Seminary taught me many things, but what I learned about ministry I learned from my mother. A 1928 Loma Linda Sanitarium and Hospital dietetics graduate, my mother—Hazel (Ausherman) Weber, later Rippey—practiced ministry for decades in the United States, Uruguay, Argentina, Peru, Ecuador, and Pakistan. No matter where she lived and worked, she ministered in many ways. Let me illustrate.
When the Second World War affected everyday life in the United States, the Adventist Church designed and implemented a women’s corps. The pastor at the Sunnyside church in Portland, Oregon, called Mother to his office and asked her to cooperate with the effort to start the Adventist Women’s Cadette Corps.
“Well, what do you want me to do?” she asked.
“The cadettes need preparation in first aid and emergency preparedness,” he pointed out. “Besides, we need to have a marching corps. I think you can handle both.”
“But, but . . .” she stammered. “This is all new to me.”
“Our church is grateful for your cooperation, Hazel,” the pastor said, standing to shake her hand over a done deal.
I remember the marching practice—all the women wearing brown-and-white plaid pleated skirts. Those skirts swished back and forth to the rhythm of marching music and my mother’s whistle.
My mother got the Red Cross books, studied them carefully, and taught the women how to prepare for emergencies. On the West Coast of the U.S. the fear of an enemy invasion was strong.
When someone became ill, that person sent for my mother. She would drop everything and hurry to face the emergency—usually carrying her fomentation cloths. Her ubiquitous appearance in sickrooms all over the campus of Uruguay Adventist Academy led the doctor—who was called for more serious infirmities from the nearby town of Canelones—to quip: “So, La Señora Weber again got to the sickroom before I did!”
This was before the days of antibiotics, so Mother used water treatments. In the late 1940s Lloyd, an academy senior, came down with an infection. The doctor said there was little that could be done to help him, but Mother was undaunted. She got the hot fomentations going. Meanwhile, she had my father call together the students to pray for Lloyd while the hot and cold treatments continued. Soon the fever broke, and Mother crept home for a much-needed night’s sleep.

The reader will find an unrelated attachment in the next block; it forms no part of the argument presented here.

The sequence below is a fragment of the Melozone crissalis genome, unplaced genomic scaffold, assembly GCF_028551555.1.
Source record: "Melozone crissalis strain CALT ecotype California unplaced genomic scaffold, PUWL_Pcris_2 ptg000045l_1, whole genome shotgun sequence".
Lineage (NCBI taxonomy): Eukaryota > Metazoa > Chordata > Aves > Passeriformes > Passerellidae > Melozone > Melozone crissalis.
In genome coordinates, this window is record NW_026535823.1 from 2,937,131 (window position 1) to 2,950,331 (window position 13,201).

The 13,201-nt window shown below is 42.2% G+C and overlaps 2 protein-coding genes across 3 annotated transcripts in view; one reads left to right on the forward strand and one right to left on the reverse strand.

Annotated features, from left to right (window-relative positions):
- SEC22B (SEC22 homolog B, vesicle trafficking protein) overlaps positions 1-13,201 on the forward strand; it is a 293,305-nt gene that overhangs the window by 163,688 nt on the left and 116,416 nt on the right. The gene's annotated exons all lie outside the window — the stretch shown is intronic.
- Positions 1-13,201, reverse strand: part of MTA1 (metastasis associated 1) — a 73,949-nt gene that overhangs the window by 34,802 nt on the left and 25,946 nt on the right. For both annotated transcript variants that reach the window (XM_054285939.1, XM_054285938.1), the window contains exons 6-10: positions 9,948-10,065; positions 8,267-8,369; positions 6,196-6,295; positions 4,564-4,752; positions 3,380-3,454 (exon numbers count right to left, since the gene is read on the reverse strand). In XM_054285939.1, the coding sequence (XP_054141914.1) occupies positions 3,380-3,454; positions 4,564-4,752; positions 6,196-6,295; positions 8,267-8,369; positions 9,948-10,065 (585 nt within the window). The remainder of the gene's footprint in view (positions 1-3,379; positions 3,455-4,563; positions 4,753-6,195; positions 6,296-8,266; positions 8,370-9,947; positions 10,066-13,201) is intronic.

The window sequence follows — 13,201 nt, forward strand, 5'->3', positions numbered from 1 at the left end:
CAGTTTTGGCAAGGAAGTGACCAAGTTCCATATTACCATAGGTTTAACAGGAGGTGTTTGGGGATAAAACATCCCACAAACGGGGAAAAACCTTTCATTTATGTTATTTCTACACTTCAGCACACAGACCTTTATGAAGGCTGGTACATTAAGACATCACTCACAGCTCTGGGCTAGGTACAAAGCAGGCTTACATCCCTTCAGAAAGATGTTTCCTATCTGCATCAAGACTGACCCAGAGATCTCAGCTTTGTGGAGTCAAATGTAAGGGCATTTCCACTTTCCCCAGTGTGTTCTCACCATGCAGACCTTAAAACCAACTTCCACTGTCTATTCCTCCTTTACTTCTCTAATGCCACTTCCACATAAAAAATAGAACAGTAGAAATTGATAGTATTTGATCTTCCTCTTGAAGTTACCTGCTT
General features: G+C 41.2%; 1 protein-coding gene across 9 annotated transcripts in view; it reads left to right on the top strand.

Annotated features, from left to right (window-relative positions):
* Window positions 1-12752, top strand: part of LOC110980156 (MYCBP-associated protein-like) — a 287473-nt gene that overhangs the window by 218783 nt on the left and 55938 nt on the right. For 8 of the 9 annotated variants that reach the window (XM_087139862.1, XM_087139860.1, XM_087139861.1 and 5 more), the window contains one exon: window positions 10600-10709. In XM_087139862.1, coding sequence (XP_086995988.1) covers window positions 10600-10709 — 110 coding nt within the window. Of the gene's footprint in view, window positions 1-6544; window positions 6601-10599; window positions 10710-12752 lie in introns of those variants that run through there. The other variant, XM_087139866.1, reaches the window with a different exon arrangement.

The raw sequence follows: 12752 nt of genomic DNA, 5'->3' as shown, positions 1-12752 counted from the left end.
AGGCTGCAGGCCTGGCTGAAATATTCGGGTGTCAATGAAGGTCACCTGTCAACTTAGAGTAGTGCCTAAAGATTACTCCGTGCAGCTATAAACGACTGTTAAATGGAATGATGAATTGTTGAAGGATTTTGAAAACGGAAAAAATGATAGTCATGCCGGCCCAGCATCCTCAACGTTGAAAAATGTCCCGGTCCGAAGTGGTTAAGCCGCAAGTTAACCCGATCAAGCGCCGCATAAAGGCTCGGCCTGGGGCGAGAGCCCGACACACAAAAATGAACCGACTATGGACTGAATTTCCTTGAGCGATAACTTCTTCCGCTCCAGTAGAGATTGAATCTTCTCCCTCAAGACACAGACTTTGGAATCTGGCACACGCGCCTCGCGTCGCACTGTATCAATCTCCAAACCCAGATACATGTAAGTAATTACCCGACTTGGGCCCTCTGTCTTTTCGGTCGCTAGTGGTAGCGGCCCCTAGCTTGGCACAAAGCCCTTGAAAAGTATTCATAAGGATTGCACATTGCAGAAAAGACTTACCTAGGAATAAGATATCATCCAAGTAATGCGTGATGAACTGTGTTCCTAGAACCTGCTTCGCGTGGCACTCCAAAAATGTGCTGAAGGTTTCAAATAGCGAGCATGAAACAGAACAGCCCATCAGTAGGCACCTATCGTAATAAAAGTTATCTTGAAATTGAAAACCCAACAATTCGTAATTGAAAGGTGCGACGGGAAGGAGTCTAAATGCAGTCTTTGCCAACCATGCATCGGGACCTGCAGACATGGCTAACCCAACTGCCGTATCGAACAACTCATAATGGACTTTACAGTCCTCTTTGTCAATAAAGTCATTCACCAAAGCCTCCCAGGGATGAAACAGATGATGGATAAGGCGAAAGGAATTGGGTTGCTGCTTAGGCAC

Efin Gaisan lived in a windowless mud hut with a straw roof. The chickens roosted every night on the rafters. Efin was one of the first persons to arrive at Sabbath School each week. Uruguay Academy students left ample space between themselves and the smelly dear brother, but my mother invited him home to have Sabbath dinner with us—more than once!
Another time I looked down the road toward the bus stop and saw people coming toward our house. I called Mother.
My mother got the Red Cross books, studied them carefully, and taught the women how to prepare for emergencies.
Whoever they were, these people were coming toward our house, and since it was nearly lunchtime, Mother decided they should be fed.
Instructions followed quickly as she lit the kerosene stove. By the time the people—whom we hardly knew—knocked on our front door, lunch was well under way.
One day Mother got word that unexpected guests would be coming to our house for lunch. What to feed them? she asked herself. She had started a large batch of cottage cheese, but it would take hours to finish preparation. Her solution? Put the unfinished cottage cheese in a bag in the washing machine, swish it around for a few minutes, then put it through the washing machine spinner. In a few minutes the cottage cheese was ready for our guests.
Once she was asked to teach a cooking class at the Adventist church in Guichón, a country church hours by train from where we lived. She could not take much equipment, and hoped she’d find some of the needed items there. One of the things she required was an eggbeater. No one had one. Two forks in her right hand beat the eggs—not as fast as her eggbeater, but they worked.
“I should have known,” she mused as she told us the story. “If I had used a beater, they would not have been able to replicate my recipe.”
Roberto, an academy student, was sick. Whatever was wrong, the doctor ordered intravenous injections. Roberto came directly to our home for help. Mother looked at the doctor’s orders and the vials of medicine. She had given many shots, but never an intravenous one. She had syringes and needles on hand because my father’s asthma frequently required injections.